Corey Menscher

Corey is entering his second year as a masters candidate in the Interactive Telecommunications Program (ITP) of NYU’s Tisch School of the Arts. He was born and raised in Houston, Texas, and graduated from Washington University in 1995 with a BA in Psychology, with a minor in Music. Five days after he accepted his undergraduate degree, he moved to NYC to co-found a web startup called AdOne Classified Network. He has remained in the industry since the initial pioneering days of the Internet, working for consulting companies such as TCB Data Systems, Inc. and Organic, Inc. for clients including the NYSE, Nasdaq, Bloomingdales, Tommy Hilfiger, and Sting. His current passions are photography, NYC Livable Streets issues, and learning.




The Chirpie

You’ve heard of the Throwie. Well, today I attempted to create the Chirpie! The Chirpie is an audio throwie…a small electronic device that emits a continuous series of chirps and can be attached to metallic surfaces via a magnet. Multiple throwies could be thrown and attached to a surface to provide a cacophony of chirps! I have no idea if Chirpies have been made before, but I decided to attempt it to learn something about tone generation with analog circuits.

2 comments | August 1st, 2008

The Peggy Lite-Brite

1502 solder points. ~7.5 meters of solder. 7 hours. 1 peggy. This is the Peggy Lite-Brite…

I’ve owned a Peggy 1.0 for several months now, but never assembled it. Ever since I got it, I’ve wanted to solder female headers to it so that I could re-use it indefinitely. But the idea of soldering 625 headers to all available pixels, as well as the other necessary componenets, was daunting. Fortunately, 5in5 gave me the opportunity to realize my dream. I got to work at 11:30am, and finished soldering the last component at 6:35pm. (I did take about 20 minutes to each lunch.) I’m extremely happy with the outcome! I know the Peggy has been called an “adult Lite-Brite” for a while now, but until now no Peggy has ACTUALLY become an adult Lite-Brite…as far as I know.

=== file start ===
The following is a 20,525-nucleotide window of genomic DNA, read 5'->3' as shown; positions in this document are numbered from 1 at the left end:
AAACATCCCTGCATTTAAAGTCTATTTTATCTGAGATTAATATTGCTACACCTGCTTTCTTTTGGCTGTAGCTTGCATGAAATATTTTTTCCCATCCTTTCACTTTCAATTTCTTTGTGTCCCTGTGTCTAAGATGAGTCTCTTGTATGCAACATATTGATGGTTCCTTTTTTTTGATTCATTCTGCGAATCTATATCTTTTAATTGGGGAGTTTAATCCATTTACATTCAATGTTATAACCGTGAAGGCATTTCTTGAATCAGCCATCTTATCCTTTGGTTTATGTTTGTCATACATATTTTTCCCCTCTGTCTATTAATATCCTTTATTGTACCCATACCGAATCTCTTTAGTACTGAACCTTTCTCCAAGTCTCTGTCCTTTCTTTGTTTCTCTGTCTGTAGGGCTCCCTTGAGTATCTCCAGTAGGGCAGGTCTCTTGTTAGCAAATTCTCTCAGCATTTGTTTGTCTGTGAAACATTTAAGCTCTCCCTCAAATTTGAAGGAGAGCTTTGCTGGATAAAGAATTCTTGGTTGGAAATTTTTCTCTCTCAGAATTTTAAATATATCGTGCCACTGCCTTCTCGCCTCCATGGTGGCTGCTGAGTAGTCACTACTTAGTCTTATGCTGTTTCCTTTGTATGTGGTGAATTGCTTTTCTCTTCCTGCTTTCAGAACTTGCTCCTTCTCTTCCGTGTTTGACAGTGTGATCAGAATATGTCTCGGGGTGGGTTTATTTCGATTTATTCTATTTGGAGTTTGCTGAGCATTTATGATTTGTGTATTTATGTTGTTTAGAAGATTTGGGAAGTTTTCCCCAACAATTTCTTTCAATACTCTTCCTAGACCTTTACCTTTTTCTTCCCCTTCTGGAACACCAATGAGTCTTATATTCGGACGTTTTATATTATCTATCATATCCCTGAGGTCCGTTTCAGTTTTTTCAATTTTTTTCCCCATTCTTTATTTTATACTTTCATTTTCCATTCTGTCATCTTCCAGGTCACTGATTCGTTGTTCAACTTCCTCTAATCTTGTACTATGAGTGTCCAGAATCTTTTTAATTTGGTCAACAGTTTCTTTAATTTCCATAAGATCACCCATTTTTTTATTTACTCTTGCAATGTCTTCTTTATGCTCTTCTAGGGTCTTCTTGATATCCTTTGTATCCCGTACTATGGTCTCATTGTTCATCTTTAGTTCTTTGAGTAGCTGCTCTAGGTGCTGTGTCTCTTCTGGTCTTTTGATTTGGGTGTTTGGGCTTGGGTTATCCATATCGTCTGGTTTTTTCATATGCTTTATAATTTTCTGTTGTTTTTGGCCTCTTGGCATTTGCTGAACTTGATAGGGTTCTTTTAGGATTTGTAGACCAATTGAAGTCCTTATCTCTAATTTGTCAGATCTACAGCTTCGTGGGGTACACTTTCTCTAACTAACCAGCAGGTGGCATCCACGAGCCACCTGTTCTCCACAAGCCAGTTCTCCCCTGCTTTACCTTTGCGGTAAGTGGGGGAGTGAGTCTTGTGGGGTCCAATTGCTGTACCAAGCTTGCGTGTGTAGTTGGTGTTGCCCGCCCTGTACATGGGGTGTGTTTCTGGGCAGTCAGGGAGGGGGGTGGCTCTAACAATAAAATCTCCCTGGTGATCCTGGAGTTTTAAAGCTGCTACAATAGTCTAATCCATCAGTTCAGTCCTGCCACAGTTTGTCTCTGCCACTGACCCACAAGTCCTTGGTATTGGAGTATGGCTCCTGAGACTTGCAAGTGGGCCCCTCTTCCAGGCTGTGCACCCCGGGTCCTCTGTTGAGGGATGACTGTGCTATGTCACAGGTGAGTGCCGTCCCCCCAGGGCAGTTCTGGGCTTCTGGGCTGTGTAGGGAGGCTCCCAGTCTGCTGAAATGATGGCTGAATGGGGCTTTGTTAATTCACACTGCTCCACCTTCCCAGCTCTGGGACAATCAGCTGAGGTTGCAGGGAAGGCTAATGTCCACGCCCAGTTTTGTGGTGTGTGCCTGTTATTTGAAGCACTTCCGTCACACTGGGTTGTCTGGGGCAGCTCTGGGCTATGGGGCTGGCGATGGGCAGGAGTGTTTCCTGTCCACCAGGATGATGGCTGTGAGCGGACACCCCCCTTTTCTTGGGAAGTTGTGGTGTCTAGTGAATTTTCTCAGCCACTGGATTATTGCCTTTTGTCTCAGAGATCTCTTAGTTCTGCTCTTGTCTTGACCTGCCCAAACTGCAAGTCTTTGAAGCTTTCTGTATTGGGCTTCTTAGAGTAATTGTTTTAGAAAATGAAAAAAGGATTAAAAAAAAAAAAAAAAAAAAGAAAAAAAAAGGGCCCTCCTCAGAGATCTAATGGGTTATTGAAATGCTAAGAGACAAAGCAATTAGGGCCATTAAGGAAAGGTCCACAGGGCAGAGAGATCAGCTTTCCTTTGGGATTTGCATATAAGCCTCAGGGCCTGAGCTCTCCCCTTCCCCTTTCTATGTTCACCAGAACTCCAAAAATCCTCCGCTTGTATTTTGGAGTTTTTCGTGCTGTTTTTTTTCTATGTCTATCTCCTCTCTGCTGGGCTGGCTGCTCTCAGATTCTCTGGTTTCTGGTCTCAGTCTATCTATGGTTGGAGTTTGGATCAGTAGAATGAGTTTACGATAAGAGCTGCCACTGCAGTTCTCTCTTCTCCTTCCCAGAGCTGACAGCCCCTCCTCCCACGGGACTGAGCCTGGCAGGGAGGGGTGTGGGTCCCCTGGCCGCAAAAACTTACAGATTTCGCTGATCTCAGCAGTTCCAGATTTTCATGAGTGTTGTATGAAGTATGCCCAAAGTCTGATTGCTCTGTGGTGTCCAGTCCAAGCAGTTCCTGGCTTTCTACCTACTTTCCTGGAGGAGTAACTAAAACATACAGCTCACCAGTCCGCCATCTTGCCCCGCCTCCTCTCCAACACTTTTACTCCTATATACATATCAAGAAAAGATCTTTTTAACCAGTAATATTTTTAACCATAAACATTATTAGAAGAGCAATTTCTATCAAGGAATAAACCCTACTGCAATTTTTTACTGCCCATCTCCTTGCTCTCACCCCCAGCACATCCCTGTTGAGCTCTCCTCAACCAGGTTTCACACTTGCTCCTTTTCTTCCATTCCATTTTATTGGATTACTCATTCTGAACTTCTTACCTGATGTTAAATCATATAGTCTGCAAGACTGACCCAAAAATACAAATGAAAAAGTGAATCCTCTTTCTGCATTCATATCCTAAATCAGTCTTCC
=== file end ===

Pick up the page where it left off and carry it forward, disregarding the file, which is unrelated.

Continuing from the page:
4 comments | July 31st, 2008

The Asterisk File Transfer Protocol

Dial (212) 796-0729 ext. 160 to access the Asterisk File Transfer Protocol Server!

Today I created a prototype method for transferring files via an Asterisk VoIP PBX. The inspiration came from my early computing days using a an audio cassette recorder to store applications for my first personal computer, a TI-99/4a. Programs were stored on audio cassettes, and were literally transferred to RAM via an audio signal over a 1/8” jack. If you didn’t plug in the jack but instead listened to the files through the cassette player’s speaker, they had an eery digital quality (a lot like a fax machine). So, I decided to recreate this experience over the telephone. If you have an acoustic coupler attached to your computer, you could potentially download files from the system at a blistering 300 baud!

5 comments | July 30th, 2008

TuneSash – a wearable audio player speaker system

The TuneSash is complete! Unfortunately, I spent over six hours attempting to hack the iHome iH85, but in the end it just did not work. Instead, I created an audio amplifier out of an LM386 chip, and I have to say…it sounds awesome!